The Worm-eating Warbler (Helmitheros vermivorus) is a small New World warbler. It is the only species classified in the genus Helmitheros.
It is 13 cm long and weighs 13 g. It is relatively plain with olive-brown upperparts and light-colored underparts, but has black and light brown stripes on its head. It has a slim pointed bill and pink legs. In immature birds, the head stripes are brownish.
This bird breeds in dense deciduous forests in the eastern United States, usually on wooded slopes. The nest is an open cup placed on the ground, hidden among dead leaves. The female lays 4 or 5 eggs. Both parents feed the young; they may try to distract predators near the nest by pretending to be injured.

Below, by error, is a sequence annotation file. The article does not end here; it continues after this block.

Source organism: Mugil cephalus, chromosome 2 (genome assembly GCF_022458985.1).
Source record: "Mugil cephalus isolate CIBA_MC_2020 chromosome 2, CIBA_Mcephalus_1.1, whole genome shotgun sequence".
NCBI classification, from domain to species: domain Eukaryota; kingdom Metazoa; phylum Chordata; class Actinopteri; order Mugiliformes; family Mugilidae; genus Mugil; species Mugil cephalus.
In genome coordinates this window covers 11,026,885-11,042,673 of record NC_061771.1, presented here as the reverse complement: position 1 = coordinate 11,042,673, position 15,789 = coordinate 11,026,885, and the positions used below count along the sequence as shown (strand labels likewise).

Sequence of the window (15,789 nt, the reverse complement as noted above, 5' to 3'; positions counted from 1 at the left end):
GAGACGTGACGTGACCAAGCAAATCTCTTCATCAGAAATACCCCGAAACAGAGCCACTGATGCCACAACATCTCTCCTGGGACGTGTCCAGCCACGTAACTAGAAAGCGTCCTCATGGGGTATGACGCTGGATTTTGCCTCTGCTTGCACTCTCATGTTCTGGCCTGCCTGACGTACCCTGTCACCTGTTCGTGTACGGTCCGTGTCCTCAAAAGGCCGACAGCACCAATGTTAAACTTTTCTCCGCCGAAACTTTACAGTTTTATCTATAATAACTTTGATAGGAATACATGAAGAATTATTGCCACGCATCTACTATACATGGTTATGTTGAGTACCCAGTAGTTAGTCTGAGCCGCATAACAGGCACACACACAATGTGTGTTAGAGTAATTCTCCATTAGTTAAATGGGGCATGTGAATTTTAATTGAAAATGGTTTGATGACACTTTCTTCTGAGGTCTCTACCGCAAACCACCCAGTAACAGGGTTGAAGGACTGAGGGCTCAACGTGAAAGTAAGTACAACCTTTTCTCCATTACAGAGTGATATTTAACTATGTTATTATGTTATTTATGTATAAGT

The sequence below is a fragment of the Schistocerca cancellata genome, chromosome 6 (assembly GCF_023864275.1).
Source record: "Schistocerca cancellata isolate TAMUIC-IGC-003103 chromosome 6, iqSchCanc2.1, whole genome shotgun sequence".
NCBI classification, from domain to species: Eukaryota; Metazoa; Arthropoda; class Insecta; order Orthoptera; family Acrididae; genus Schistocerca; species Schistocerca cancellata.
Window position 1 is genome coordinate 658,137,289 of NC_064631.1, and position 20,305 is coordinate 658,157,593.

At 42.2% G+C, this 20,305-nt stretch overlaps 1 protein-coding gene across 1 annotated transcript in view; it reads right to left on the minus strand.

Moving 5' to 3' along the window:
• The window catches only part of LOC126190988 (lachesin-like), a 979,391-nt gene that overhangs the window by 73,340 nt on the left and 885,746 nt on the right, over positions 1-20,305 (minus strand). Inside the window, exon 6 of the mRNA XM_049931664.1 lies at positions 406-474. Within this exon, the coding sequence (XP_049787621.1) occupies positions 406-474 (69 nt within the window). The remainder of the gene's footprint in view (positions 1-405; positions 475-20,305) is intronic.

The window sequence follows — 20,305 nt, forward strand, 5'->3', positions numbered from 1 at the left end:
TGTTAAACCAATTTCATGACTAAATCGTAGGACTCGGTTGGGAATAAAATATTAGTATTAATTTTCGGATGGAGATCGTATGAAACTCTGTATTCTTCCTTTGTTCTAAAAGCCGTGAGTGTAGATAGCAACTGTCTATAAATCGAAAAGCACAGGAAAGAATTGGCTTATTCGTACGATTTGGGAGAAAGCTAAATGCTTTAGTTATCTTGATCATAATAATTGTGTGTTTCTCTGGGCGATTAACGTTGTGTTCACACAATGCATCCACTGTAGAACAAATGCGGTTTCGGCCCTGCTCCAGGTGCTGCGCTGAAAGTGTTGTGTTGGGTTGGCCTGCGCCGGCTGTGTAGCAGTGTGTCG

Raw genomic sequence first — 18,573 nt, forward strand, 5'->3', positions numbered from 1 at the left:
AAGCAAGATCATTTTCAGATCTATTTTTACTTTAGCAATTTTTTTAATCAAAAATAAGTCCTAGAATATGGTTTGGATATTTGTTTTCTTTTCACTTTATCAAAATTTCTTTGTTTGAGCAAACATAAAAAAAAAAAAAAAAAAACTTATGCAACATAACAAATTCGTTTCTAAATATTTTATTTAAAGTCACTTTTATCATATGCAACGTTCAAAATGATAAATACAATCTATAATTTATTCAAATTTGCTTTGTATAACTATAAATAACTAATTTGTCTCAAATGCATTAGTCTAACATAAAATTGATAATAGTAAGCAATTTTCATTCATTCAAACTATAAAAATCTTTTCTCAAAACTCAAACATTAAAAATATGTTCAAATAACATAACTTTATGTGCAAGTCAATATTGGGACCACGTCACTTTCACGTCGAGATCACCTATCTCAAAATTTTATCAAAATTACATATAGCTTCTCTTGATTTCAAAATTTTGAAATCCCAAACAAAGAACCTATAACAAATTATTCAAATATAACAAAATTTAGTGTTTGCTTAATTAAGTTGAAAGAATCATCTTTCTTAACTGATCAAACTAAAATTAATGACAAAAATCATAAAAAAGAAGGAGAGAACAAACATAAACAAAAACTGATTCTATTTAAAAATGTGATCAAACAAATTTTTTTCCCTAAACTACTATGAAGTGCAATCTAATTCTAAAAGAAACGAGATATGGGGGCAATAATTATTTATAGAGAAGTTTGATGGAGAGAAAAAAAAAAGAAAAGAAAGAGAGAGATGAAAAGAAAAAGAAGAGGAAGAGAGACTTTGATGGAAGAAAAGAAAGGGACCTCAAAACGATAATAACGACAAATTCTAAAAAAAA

In winter, these birds migrate to southern Mexico and Central America.
Worm-eating Warblers eat insects, usually searching in dead leaves or bark on trees and shrubs, also picking through dead leaves on the forest floor. Despite their name, they rarely if ever eat earthworms.
The male’s song is a short high-pitched trill. This bird’s call is a chip or tseet.
Worm-eating Warblers have disappeared from some parts of their range due to habitat loss. They are vulnerable to nest parasitism by the Brown-headed Cowbird where forests are fragmented.
- Curson, Quinn and Beadle,New World Warblers ISBN 0-7136-3932-6Stiles and Skutch, A guide to the birds of Costa Rica’’ ISBN 0-8014-9600-4
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